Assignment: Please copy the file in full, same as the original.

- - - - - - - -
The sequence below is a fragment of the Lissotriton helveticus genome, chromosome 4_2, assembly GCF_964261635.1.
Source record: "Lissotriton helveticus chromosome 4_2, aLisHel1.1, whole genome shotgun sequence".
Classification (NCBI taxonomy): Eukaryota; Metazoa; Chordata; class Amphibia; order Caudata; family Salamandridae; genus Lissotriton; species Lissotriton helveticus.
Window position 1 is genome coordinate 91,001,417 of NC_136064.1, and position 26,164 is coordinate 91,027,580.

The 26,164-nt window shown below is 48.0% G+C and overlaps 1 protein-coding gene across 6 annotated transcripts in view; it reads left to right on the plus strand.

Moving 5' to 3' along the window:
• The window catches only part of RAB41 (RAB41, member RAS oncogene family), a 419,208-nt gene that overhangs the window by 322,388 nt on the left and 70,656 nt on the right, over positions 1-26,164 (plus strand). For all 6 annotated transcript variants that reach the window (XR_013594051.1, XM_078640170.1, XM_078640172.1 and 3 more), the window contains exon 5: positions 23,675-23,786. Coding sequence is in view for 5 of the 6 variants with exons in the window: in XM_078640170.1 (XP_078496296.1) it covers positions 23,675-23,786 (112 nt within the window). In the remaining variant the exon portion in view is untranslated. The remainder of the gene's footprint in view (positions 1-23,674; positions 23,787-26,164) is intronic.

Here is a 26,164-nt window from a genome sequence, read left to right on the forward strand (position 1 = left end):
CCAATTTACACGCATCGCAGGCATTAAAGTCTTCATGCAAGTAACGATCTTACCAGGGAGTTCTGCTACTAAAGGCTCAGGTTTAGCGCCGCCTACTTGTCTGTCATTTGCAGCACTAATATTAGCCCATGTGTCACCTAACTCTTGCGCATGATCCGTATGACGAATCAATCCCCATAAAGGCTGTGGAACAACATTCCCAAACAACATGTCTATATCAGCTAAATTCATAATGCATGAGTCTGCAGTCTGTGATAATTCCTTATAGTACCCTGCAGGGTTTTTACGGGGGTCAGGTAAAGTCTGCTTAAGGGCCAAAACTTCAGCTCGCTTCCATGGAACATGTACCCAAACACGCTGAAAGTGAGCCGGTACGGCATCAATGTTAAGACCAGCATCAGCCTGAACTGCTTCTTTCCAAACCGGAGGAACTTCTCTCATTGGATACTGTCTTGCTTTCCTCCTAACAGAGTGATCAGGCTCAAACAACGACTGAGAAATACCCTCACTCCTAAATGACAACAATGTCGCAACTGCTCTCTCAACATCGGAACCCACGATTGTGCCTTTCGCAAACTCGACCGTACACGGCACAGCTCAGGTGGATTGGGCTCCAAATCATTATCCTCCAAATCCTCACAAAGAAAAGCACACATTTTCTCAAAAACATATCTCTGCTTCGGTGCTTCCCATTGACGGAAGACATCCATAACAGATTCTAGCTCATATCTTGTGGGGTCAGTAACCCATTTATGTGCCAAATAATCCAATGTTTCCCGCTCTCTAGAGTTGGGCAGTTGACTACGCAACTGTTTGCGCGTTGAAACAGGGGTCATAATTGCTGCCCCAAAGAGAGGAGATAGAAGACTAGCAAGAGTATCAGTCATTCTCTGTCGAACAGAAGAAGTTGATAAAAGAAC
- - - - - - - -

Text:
The sequence below is a fragment of the Lissotriton helveticus genome, chromosome 4_2, assembly GCF_964261635.1.
Source record: "Lissotriton helveticus chromosome 4_2, aLisHel1.1, whole genome shotgun sequence".
Classification (NCBI taxonomy): Eukaryota; Metazoa; Chordata; class Amphibia; order Caudata; family Salamandridae; genus Lissotriton; species Lissotriton helveticus.
Window position 1 is genome coordinate 91,001,417 of NC_136064.1, and position 26,164 is coordinate 91,027,580.

The 26,164-nt window shown below is 48.0% G+C and overlaps 1 protein-coding gene across 6 annotated transcripts in view; it reads left to right on the plus strand.

Moving 5' to 3' along the window:
• The window catches only part of RAB41 (RAB41, member RAS oncogene family), a 419,208-nt gene that overhangs the window by 322,388 nt on the left and 70,656 nt on the right, over positions 1-26,164 (plus strand). For all 6 annotated transcript variants that reach the window (XR_013594051.1, XM_078640170.1, XM_078640172.1 and 3 more), the window contains exon 5: positions 23,675-23,786. Coding sequence is in view for 5 of the 6 variants with exons in the window: in XM_078640170.1 (XP_078496296.1) it covers positions 23,675-23,786 (112 nt within the window). In the remaining variant the exon portion in view is untranslated. The remainder of the gene's footprint in view (positions 1-23,674; positions 23,787-26,164) is intronic.

Here is a 26,164-nt window from a genome sequence, read left to right on the forward strand (position 1 = left end):
CCAATTTACACGCATCGCAGGCATTAAAGTCTTCATGCAAGTAACGATCTTACCAGGGAGTTCTGCTACTAAAGGCTCAGGTTTAGCGCCGCCTACTTGTCTGTCATTTGCAGCACTAATATTAGCCCATGTGTCACCTAACTCTTGCGCATGATCCGTATGACGAATCAATCCCCATAAAGGCTGTGGAACAACATTCCCAAACAACATGTCTATATCAGCTAAATTCATAATGCATGAGTCTGCAGTCTGTGATAATTCCTTATAGTACCCTGCAGGGTTTTTACGGGGGTCAGGTAAAGTCTGCTTAAGGGCCAAAACTTCAGCTCGCTTCCATGGAACATGTACCCAAACACGCTGAAAGTGAGCCGGTACGGCATCAATGTTAAGACCAGCATCAGCCTGAACTGCTTCTTTCCAAACCGGAGGAACTTCTCTCATTGGATACTGTCTTGCTTTCCTCCTAACAGAGTGATCAGGCTCAAACAACGACTGAGAAATACCCTCACTCCTAAATGACAACAATGTCGCAACTGCTCTCTCAACATCGGAACCCACGATTGTGCCTTTCGCAAACTCGACCGTACACGGCACAGCTCAGGTGGATTGGGCTCCAAATCATTATCCTCCAAATCCTCACAAAGAAAAGCACACATTTTCTCAAAAACATATCTCTGCTTCGGTGCTTCCCATTGACGGAAGACATCCATAACAGATTCTAGCTCATATCTTGTGGGGTCAGTAACCCATTTATGTGCCAAATAATCCAATGTTTCCCGCTCTCTAGAGTTGGGCAGTTGACTACGCAACTGTTTGCGCGTTGAAACAGGGGTCATAATTGCTGCCCCAAAGAGAGGAGATAGAAGACTAGCAAGAGTATCAGTCATTCTCTGTCGAACAGAAGAAGTTGATAAAAGAAC